Crimea is a beautiful peninsula on the Black Sea with a long and rich history. For hundreds of years, Muslim Tatars lived there as fishermen, farmers, and ranchers. During World War II the Nazis conquered that part of the Soviet Socialist Republic. The German National Socialists were at first received by the Tatars as liberators from Soviet communism, only to find out that the Germans thought of them as “sub humans” and wanted them to work as slaves in their factories. The Nazis horribly brutalized the Tatars, but then the tide of war turned and the Soviet armies entered Crimea victoriously in 1944.

 

Lavrenty Beria, the head of Stalin’s feared secret police, the NKVD (later called the KGB), believed that many if not most of the Tatars had sided with the Germans. He came up with a plan to punish them by deporting them and any other ethnic minority he did not like to the harsh environment of Soviet central Asia. In May of 1944, in just three days, the NKVD swooped down on 230,000 Tatars, packed them all onto sealed box cars (just like what the Nazis had done to the Jews and others) and sent them all away to the desert of Uzbekistan. Those who resisted were immediately shot. After the deportation, the NKVD discovered that they had missed several hundred Tatars on some islands. They rounded them up too, put them on rickety boats in the Sea of Azov, and sank the boats. Those who tried to swim for shore were machine-gunned. The government did not consider them “essential” to the state, apparently.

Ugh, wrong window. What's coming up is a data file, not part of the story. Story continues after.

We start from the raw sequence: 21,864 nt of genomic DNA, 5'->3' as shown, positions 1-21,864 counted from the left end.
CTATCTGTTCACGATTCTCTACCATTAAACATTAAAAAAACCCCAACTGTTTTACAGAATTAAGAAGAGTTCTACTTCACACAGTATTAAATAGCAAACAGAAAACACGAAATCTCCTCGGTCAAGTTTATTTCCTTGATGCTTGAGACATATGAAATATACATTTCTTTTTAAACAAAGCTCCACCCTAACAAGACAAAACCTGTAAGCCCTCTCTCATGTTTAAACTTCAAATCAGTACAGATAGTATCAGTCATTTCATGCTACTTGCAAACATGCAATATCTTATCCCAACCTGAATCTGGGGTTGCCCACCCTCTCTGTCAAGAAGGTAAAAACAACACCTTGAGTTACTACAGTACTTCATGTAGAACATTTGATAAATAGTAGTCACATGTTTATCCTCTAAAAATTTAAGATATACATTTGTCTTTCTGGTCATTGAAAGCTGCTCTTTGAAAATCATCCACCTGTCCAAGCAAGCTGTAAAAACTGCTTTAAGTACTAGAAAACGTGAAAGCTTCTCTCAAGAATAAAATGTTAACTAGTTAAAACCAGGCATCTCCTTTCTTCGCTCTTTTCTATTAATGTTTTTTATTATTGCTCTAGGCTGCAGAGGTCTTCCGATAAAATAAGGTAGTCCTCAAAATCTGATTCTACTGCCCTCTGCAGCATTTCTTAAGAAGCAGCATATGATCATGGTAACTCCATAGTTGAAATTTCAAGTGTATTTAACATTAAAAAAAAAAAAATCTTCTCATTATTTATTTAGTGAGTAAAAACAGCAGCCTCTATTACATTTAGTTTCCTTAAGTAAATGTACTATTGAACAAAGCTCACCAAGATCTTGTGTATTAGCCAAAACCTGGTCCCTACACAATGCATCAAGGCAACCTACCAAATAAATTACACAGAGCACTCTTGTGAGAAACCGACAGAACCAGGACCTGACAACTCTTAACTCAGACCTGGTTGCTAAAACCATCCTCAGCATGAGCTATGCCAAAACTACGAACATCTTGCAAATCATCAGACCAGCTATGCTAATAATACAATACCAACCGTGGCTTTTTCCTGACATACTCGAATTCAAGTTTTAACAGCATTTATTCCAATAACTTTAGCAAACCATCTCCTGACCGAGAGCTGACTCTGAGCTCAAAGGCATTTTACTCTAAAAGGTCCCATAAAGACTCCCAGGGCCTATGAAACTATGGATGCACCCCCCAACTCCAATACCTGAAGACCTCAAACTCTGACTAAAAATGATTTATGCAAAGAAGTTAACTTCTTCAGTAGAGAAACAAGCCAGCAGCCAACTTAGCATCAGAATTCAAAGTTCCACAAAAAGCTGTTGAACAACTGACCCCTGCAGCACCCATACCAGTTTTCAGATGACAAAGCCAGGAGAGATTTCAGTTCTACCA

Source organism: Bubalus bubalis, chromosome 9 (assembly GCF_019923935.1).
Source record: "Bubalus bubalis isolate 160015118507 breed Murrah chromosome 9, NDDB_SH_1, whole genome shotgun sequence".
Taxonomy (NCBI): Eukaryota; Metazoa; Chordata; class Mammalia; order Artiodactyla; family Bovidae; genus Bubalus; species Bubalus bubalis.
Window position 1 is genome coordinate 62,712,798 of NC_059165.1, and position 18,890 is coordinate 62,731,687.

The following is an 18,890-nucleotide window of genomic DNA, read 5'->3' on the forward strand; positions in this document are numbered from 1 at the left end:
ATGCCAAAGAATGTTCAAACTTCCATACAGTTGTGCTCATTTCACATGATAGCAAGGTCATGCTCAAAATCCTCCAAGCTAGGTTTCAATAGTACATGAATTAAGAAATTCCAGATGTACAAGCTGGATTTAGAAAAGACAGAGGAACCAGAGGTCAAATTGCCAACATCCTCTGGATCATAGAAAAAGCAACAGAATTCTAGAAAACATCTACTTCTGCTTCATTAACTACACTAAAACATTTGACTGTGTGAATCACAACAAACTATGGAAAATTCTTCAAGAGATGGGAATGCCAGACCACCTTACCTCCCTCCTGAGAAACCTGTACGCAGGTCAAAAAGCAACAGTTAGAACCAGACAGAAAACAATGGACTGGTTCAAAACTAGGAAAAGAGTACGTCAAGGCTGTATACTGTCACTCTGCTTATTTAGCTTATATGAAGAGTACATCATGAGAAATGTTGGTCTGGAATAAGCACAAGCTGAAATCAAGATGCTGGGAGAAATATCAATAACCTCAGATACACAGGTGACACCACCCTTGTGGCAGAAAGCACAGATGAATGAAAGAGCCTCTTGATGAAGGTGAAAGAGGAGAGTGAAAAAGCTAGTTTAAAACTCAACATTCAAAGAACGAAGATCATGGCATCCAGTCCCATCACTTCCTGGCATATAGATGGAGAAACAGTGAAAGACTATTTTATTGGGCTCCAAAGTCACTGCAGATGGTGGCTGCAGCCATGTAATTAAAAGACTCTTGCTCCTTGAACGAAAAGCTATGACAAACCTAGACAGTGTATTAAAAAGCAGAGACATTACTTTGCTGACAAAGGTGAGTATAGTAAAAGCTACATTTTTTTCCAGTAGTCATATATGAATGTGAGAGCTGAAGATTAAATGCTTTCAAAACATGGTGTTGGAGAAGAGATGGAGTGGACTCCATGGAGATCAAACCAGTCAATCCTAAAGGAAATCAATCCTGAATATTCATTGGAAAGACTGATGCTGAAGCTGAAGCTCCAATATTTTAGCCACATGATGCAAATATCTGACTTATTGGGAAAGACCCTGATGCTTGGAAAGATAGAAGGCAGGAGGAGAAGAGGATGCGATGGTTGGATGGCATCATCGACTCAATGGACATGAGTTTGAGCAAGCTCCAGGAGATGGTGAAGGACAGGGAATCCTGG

Some 13,000 Tatars perished en route to Uzbekistan, and also in the following years once they got there. They were certainly not welcomed by the Uzbek people. Somehow, the Tatars managed to survive, but in the Soviet Union, in which the person was always subject to the Almighty state, the socialist government deemed them as second class citizens and they were not allowed to return to Crimea. In fact, the word “Crimean Tatar” was removed from all Soviet history and geography books, and Soviet dictionaries! The state “erased” them.

Except that they did not die off. They continued to agitate for a return to their native homeland, and in 1987, during Gorbachev’s period of “glasnost” and “perestroika” some Tatars were allowed to return. In the waning days of communist-occupied Russia courts declared the removal of the Tatars from their homeland to be unjust and many of them have returned after a 45 year exile.